• Wed. Oct 4th, 2023


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Your Favorite Places to See Art in California

Readers recommended street art in Eureka, a new Chicano art museum in Riverside and more across the state.

George Rose/Getty Images

It’s starting to feel like summer.

Whether you’re looking for a new family-friendly experience or a highly air-conditioned spot to escape the heat, today we’re sharing your choices for the best museums and places to enjoy art in California.

This is a continuing series, and you can see the previous selections here and here. You can also email me recommendations at CAToday@nytimes.com.

Here are your latest suggestions, sorted by region and lightly edited for clarity:

Creative Growth in Oakland

“This is one of the best and most inspirational galleries to visit. It is an art gallery for artists with intellectual disabilities. They have a day program for the artists, gallery shows and an annual art fashion show, and a stable of artists, a few of whom have pieces in the Museum of Modern Art in New York, among other places.” — Colin Cooper, Berkeley

The city of Eureka

“I live in Eureka, and the Eureka-Arcata region has a vibrant public art community. Eureka in particular has been encouraging a public-private collaboration to decorate the utilitarian facades of buildings with murals. There are a number of streets and alleys where the mural art extends for blocks in the Old Town and downtown areas. Indeed, even such pedestrian utilitarian objects as street utility boxes had been decorated, and the art, contributed by the local artist community, is often amusing and spectacular.” — James Weseman, Eureka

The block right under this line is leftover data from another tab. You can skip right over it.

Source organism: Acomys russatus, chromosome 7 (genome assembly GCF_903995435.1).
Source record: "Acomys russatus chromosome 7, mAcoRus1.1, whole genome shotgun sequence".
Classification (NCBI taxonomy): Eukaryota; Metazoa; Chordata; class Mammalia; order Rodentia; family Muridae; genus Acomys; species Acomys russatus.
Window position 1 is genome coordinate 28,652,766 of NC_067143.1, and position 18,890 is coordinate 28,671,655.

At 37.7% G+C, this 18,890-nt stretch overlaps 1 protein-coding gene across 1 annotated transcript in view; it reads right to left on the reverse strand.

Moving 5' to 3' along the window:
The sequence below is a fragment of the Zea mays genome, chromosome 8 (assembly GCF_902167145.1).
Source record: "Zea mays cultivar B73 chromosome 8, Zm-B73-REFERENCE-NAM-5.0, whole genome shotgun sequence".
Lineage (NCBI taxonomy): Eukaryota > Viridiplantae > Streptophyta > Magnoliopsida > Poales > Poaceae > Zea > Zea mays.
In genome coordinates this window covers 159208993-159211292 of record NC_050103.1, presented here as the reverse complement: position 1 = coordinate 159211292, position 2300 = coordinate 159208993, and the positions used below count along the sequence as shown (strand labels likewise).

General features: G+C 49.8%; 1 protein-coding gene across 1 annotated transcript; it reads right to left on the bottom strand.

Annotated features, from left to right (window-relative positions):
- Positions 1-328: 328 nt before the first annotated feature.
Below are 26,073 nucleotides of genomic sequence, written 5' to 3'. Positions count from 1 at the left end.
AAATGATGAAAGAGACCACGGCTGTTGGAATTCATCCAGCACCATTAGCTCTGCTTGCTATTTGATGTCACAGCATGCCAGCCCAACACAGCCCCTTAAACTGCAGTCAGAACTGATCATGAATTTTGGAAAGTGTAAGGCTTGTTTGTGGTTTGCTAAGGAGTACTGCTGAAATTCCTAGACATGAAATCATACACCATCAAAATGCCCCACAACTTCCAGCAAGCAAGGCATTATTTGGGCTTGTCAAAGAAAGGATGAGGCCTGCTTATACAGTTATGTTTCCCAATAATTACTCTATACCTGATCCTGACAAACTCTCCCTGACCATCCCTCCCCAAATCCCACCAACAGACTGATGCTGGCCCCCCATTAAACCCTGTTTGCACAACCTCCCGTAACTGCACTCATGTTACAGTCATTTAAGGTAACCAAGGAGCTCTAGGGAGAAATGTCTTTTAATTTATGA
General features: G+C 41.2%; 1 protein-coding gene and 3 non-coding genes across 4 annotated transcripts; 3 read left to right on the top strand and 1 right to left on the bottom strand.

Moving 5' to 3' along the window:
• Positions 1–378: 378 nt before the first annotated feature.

Sausalito Center for the Arts

“Cleverly repurposing a bank building on Bridgeway in central downtown Sausalito — with easy parking immediately adjacent — S.C.A. offers an interesting and changing mix of exhibitions.” — Claire McAuliffe, Belvedere

Fresno ArtHop

“Fresno’s monthly ArtHop events are glorious, living art. ArtHop started in downtown Fresno decades ago with a few galleries opening and serving wine and cheese with soft jazz music playing in the background. Now, a few slices of downtown are totally transformed one night of the month into huge events. The biggest change has been the arrival of taco trucks and street vendors selling jewelry and other handmade art. One thing is clear: ArtHop is the place to be every first Thursday of the month.” — Brianna Vaccari, Fresno

Kaweah Arts in Three Rivers

“The Kaweah art gallery, in the center of Three Rivers, displays art from throughout Tulare County. Every first Saturday in Three Rivers, artists open their studios to share talents with the public. The art gallery is where you pick up a map to find the locations of all the participating artists, and the businesses that support the arts.” — Shirley A. Blair Keller, Three Rivers

Palm Springs Art Museum

“There are always excellent special exhibitions, many times quite current and edgy. The permanent collection, much of it centered on the Western United States, is well represented and beautifully displayed in a building which is aesthetically pleasing and easy to navigate. Docents are friendly and helpful. The shop is irresistible.” — Mary Altier, La Selva Beach

Mingei International Museum in San Diego

“In Balboa Park, the museum features folk art, craft and design from around the world. I take visitors to see the current piñata exhibit, which is both whimsical and thought-provoking with a life-size lowrider car, hundreds of tiny butterflies and mythical creatures all in piñata form. It is a feast for the eyes. The museum has a lovely cafe and a great store which features textiles, jewelry and baskets from around the world. Note the museum is free on the third Tuesday of each month.” — Celine Evans, San Diego